The author then turns to the Old Testament. “As opposed to Christianity the concept of an extraterrestial paradise or heaven was not much developed in Hebrew thought.” This chapter is a crucial reminder for those of us who were brought up in the Jewish tradition of ritual, prohibition and painful word-for-word translation of sacred texts. For the author, the important thing is the Jewish welcome for material progress, combined with a very firm view of its limitations. Examples include not only the Sabbath but also ideas such as a “year of rest” every seven years and a Jubilee every 49th year, in which all debts were forgiven and land returned to its original owner. It is a matter of speculation whether the Jubilee was ever instituted in practice; I wish, even so, there had been some discussion of whether there are equivalents in the modern world.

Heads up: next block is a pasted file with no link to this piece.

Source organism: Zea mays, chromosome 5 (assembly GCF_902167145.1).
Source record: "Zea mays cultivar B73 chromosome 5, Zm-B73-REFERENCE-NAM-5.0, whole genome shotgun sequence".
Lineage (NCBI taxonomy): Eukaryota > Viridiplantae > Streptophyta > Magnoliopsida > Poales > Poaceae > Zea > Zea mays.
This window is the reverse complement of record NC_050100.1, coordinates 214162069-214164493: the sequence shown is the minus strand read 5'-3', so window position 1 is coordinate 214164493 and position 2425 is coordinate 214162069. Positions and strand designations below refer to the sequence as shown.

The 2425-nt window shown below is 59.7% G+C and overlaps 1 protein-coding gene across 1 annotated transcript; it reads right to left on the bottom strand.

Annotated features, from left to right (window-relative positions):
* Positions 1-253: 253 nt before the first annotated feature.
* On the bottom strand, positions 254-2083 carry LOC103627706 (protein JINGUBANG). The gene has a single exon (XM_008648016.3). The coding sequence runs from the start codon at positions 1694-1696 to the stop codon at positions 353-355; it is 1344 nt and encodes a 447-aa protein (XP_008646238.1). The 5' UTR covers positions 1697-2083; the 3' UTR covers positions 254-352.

The discussion leads on naturally to Aristotle’s eudaimonia, often translated as “happiness” but in reality a much more sophisticated concept than mere pleasure or the economist’s notion of utility. Aristotelian ideas of the good life stand in contrast to those of Plato, who distrusted a material world that he regarded as in some sense unreal. Plato was also a thorough-going egalitarian – not for the whole population but for the chosen “guardians”. He carried this idea to its logical conclusion by ordaining that the children of guardians should be brought up communally rather than in families.
This tension between the Platonic and Aristotelian views continued in the Christian tradition. While the basic teaching was renunciation in favour of the world to come, there were important nuances. Anyone curious about the difference between Saints Augustine and Thomas Aquinas could do worse than look at Sedlacek’s account. While Augustine wanted to deny all bodily pleasures, “Aquinas turns the pendulum and the material world gets attention and care”. The author even has an illuminating chart showing the varying attitudes to the pursuit of pleasure: Kant is the most censorious while satirist Bernard Mandeville stands at the opposite pole.